Remote sensing technology paired with cellular service also allows for monitoring of water levels in storage tanks. Utilizing ultrasonic level sensors, measurements can be programed to be taken at different times of the day and have these measurements delivered to a mobile device. This allows people monitoring water levels in a storage tank to know what is happening without physically being present at the tank location.

Drones and Water Checking Flights
Drones are increasing in availability and decreasing in cost. Using drones with remote cameras for checking water in locations that are difficult to access or without cellular signals could save time and wear on vehicles. By flying directly or utilizing a pre-programmed flight pattern for the drone, the drone can be sent up and the remote camera used to take video or photos as it flies over water tank locations. This requires that the drone be in the line of sight of the operator during the entire flight. Drones can also be used to scan windmills to make sure that from visual inspection, all parts of the windmill are in working order.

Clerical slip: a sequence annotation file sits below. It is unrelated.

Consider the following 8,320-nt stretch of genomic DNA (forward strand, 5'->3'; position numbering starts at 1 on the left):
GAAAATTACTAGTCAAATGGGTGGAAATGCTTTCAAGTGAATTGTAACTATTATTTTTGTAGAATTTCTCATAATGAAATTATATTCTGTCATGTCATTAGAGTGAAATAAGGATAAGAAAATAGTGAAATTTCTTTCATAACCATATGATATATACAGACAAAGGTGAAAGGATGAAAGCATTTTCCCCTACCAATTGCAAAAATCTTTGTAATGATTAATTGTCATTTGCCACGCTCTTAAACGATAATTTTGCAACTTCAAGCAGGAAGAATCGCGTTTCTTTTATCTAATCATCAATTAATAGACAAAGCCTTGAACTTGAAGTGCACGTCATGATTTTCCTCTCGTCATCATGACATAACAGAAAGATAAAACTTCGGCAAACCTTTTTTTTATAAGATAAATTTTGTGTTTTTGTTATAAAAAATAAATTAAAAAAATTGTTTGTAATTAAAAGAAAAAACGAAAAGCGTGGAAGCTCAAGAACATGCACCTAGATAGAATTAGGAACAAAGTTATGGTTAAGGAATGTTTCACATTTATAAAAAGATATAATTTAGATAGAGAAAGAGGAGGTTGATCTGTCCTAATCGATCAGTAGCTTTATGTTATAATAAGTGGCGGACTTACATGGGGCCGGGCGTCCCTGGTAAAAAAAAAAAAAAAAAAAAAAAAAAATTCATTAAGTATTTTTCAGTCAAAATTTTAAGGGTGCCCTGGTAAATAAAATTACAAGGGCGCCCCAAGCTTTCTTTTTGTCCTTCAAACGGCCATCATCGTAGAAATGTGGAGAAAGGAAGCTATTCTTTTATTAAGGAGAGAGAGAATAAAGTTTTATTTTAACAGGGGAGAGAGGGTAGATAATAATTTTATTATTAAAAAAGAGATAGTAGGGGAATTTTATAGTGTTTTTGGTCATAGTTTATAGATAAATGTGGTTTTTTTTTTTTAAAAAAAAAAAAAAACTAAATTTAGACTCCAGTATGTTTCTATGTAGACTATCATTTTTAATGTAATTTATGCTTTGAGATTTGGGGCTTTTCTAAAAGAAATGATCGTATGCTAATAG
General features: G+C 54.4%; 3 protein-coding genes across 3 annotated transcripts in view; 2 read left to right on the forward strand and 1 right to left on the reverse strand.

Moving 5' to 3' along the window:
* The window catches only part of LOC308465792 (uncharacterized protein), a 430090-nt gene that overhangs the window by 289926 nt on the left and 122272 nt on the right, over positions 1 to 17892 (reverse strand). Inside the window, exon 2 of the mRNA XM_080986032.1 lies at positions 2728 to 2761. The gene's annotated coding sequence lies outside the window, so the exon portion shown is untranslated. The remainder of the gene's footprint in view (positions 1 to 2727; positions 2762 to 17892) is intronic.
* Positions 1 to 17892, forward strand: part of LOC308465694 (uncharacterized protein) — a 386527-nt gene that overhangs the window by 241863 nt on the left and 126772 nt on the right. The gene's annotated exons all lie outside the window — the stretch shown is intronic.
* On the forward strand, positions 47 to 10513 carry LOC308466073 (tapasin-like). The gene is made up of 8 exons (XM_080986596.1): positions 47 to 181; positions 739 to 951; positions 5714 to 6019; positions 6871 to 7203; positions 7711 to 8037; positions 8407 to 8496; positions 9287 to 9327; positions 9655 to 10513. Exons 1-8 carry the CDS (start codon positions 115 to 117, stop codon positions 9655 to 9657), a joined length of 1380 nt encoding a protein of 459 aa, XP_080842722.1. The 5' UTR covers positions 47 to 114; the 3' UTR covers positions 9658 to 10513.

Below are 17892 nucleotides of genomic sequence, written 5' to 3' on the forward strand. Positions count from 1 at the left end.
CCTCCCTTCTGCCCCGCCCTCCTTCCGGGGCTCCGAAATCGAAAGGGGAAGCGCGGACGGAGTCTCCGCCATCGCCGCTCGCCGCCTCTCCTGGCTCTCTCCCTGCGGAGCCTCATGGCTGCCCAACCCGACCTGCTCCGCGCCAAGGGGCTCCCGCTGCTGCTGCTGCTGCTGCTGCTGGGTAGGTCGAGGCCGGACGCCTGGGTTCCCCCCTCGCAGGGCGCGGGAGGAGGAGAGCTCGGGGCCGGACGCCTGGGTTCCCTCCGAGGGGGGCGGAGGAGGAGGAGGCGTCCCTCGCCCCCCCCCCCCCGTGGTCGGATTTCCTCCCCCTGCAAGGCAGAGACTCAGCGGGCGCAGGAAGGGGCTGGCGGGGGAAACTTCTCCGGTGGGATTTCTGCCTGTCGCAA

Another advantage of using a drone is that it also allows for the opportunity to utilize a “bird’s eye view” to see cattle at the tank and in the pasture to look for cattle that are off by themselves or acting lethargic or sick. This can help the producer quickly see where cattle are and locate them to identify potential health problems. When considering the use of this technology, make sure you understand and are in compliance with all Federal Administration Aviation rules and regulations for using a drone.

Timeliness, Cattle Care and Peace of Mind
Having water available is critically important to the health and performance of cattle. Being able to quickly identify if a problem is occurring with a water source gives producers the opportunity to respond rapidly to correct any issues. Time is of the essence when cattle are out of water. While these technologies will not be a perfect fit for everyone, being able to check water from afar may save time and money, shorten downtime, and provide peace of mind for those caring for cattle.

Source: Aaron Berger, Nebraska Extension Beef Educator